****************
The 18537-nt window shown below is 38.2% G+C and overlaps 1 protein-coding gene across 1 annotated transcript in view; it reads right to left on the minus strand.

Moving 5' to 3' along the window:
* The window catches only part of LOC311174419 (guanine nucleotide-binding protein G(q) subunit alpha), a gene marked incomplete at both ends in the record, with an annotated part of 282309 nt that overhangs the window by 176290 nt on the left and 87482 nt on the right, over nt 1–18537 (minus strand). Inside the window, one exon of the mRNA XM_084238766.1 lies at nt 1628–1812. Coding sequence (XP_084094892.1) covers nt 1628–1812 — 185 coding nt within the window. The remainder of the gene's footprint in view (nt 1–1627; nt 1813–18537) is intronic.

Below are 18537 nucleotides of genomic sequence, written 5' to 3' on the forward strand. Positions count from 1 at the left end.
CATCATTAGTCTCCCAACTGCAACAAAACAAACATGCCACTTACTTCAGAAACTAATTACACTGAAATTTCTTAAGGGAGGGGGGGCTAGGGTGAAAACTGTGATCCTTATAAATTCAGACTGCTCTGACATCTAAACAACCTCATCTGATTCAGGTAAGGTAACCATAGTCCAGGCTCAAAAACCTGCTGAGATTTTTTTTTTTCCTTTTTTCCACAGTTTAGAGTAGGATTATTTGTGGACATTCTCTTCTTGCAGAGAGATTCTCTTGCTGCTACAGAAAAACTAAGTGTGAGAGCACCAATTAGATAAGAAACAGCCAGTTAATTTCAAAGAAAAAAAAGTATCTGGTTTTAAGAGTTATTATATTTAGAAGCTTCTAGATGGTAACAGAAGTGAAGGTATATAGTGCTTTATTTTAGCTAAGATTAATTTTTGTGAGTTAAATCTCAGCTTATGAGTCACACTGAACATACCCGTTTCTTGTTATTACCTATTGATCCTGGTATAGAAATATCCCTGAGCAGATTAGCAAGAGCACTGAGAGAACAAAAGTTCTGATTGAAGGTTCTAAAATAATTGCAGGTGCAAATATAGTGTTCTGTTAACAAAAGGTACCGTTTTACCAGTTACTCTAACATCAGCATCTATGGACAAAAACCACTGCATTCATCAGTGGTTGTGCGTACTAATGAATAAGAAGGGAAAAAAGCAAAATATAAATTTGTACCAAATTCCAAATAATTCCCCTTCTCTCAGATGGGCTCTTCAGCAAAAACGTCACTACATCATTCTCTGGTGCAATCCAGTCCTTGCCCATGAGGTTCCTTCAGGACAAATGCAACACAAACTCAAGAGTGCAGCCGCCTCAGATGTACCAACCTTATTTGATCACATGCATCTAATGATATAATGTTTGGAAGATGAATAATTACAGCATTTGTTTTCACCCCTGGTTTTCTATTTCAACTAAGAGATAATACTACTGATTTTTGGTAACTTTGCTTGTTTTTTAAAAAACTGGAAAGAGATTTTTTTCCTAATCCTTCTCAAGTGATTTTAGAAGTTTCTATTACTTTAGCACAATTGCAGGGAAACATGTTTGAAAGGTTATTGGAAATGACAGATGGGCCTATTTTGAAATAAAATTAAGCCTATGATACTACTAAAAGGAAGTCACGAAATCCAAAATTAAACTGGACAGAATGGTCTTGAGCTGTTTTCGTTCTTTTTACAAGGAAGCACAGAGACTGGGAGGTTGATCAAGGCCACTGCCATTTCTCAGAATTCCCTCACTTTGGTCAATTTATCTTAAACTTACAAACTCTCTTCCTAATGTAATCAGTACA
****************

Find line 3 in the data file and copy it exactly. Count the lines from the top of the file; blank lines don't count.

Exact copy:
* The window catches only part of LOC311174419 (guanine nucleotide-binding protein G(q) subunit alpha), a gene marked incomplete at both ends in the record, with an annotated part of 282309 nt that overhangs the window by 176290 nt on the left and 87482 nt on the right, over nt 1–18537 (minus strand). Inside the window, one exon of the mRNA XM_084238766.1 lies at nt 1628–1812. Coding sequence (XP_084094892.1) covers nt 1628–1812 — 185 coding nt within the window. The remainder of the gene's footprint in view (nt 1–1627; nt 1813–18537) is intronic.